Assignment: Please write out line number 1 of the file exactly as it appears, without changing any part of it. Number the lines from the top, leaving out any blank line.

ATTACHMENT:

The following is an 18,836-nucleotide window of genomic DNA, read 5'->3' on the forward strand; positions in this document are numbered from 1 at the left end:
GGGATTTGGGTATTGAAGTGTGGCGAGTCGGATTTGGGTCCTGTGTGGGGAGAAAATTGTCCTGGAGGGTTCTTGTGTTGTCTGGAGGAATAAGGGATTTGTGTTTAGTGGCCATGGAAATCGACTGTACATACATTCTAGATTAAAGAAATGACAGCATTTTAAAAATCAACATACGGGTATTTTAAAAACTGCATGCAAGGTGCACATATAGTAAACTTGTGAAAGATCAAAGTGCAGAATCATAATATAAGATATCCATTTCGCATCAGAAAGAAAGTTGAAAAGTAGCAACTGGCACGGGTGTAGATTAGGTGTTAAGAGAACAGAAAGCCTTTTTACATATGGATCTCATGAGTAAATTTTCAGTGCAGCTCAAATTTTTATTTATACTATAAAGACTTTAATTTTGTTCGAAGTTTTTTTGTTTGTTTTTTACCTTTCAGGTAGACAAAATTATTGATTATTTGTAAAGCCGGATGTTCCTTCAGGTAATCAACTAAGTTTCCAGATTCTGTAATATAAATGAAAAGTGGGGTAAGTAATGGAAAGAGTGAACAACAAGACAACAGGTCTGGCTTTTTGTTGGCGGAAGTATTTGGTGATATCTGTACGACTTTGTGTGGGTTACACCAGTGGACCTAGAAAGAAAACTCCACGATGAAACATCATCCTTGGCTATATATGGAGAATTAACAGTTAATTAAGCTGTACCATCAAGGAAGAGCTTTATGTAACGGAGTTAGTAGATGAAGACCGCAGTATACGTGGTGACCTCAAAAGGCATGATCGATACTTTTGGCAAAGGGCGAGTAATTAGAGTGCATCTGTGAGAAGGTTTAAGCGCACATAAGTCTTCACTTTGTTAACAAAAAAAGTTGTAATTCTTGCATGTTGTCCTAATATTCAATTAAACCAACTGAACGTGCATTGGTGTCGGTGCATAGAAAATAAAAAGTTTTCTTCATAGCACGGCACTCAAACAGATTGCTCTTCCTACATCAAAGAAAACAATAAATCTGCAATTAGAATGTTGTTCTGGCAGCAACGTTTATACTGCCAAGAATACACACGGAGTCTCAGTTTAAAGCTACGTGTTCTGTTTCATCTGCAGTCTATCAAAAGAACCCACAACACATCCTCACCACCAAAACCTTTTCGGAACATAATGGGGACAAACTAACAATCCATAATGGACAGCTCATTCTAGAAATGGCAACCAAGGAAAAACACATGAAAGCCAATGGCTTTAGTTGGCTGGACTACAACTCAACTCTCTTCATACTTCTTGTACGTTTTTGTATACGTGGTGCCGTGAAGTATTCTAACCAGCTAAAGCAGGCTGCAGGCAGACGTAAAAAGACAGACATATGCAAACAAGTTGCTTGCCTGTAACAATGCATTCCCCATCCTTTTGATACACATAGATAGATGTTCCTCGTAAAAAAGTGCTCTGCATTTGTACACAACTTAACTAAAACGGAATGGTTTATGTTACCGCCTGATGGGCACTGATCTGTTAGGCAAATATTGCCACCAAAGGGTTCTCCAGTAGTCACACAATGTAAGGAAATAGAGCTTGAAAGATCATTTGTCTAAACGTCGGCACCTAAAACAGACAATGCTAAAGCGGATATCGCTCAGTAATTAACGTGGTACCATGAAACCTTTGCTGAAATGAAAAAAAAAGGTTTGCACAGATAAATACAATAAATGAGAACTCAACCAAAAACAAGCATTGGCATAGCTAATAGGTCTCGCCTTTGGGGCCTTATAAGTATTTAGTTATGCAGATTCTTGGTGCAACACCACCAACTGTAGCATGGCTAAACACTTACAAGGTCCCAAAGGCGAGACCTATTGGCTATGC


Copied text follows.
The following is an 18,836-nucleotide window of genomic DNA, read 5'->3' on the forward strand; positions in this document are numbered from 1 at the left end: